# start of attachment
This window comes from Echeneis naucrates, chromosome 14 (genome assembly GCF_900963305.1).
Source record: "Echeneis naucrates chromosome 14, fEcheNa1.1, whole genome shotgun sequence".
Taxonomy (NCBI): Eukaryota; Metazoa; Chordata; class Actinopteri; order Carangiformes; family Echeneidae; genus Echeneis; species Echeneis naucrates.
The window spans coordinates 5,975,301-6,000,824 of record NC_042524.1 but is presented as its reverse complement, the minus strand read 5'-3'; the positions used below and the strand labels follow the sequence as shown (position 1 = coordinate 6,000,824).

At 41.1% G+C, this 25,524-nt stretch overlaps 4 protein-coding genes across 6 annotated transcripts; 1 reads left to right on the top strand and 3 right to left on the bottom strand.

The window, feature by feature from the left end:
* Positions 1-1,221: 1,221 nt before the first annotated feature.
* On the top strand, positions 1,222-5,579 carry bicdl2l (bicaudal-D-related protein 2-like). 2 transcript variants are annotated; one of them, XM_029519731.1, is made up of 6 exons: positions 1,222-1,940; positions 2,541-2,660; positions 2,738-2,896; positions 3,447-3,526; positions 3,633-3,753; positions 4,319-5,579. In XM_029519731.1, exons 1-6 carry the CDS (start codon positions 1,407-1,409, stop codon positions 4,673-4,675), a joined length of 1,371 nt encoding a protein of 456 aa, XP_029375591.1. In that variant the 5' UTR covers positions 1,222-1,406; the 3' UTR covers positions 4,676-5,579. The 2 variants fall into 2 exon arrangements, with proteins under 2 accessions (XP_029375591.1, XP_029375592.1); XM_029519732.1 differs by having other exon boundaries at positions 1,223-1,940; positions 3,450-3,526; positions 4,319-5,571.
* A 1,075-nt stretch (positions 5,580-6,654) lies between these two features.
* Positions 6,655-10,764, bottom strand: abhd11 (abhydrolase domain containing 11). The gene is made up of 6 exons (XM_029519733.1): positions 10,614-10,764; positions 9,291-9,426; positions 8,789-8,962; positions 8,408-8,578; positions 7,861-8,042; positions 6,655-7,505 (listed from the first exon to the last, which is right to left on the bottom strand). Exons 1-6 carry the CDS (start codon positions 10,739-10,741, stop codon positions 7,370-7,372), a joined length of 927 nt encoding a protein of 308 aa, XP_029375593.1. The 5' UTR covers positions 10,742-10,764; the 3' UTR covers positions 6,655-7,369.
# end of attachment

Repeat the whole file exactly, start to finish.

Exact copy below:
This window comes from Echeneis naucrates, chromosome 14 (genome assembly GCF_900963305.1).
Source record: "Echeneis naucrates chromosome 14, fEcheNa1.1, whole genome shotgun sequence".
Taxonomy (NCBI): Eukaryota; Metazoa; Chordata; class Actinopteri; order Carangiformes; family Echeneidae; genus Echeneis; species Echeneis naucrates.
The window spans coordinates 5,975,301-6,000,824 of record NC_042524.1 but is presented as its reverse complement, the minus strand read 5'-3'; the positions used below and the strand labels follow the sequence as shown (position 1 = coordinate 6,000,824).

At 41.1% G+C, this 25,524-nt stretch overlaps 4 protein-coding genes across 6 annotated transcripts; 1 reads left to right on the top strand and 3 right to left on the bottom strand.

The window, feature by feature from the left end:
* Positions 1-1,221: 1,221 nt before the first annotated feature.
* On the top strand, positions 1,222-5,579 carry bicdl2l (bicaudal-D-related protein 2-like). 2 transcript variants are annotated; one of them, XM_029519731.1, is made up of 6 exons: positions 1,222-1,940; positions 2,541-2,660; positions 2,738-2,896; positions 3,447-3,526; positions 3,633-3,753; positions 4,319-5,579. In XM_029519731.1, exons 1-6 carry the CDS (start codon positions 1,407-1,409, stop codon positions 4,673-4,675), a joined length of 1,371 nt encoding a protein of 456 aa, XP_029375591.1. In that variant the 5' UTR covers positions 1,222-1,406; the 3' UTR covers positions 4,676-5,579. The 2 variants fall into 2 exon arrangements, with proteins under 2 accessions (XP_029375591.1, XP_029375592.1); XM_029519732.1 differs by having other exon boundaries at positions 1,223-1,940; positions 3,450-3,526; positions 4,319-5,571.
* A 1,075-nt stretch (positions 5,580-6,654) lies between these two features.
* Positions 6,655-10,764, bottom strand: abhd11 (abhydrolase domain containing 11). The gene is made up of 6 exons (XM_029519733.1): positions 10,614-10,764; positions 9,291-9,426; positions 8,789-8,962; positions 8,408-8,578; positions 7,861-8,042; positions 6,655-7,505 (listed from the first exon to the last, which is right to left on the bottom strand). Exons 1-6 carry the CDS (start codon positions 10,739-10,741, stop codon positions 7,370-7,372), a joined length of 927 nt encoding a protein of 308 aa, XP_029375593.1. The 5' UTR covers positions 10,742-10,764; the 3' UTR covers positions 6,655-7,369.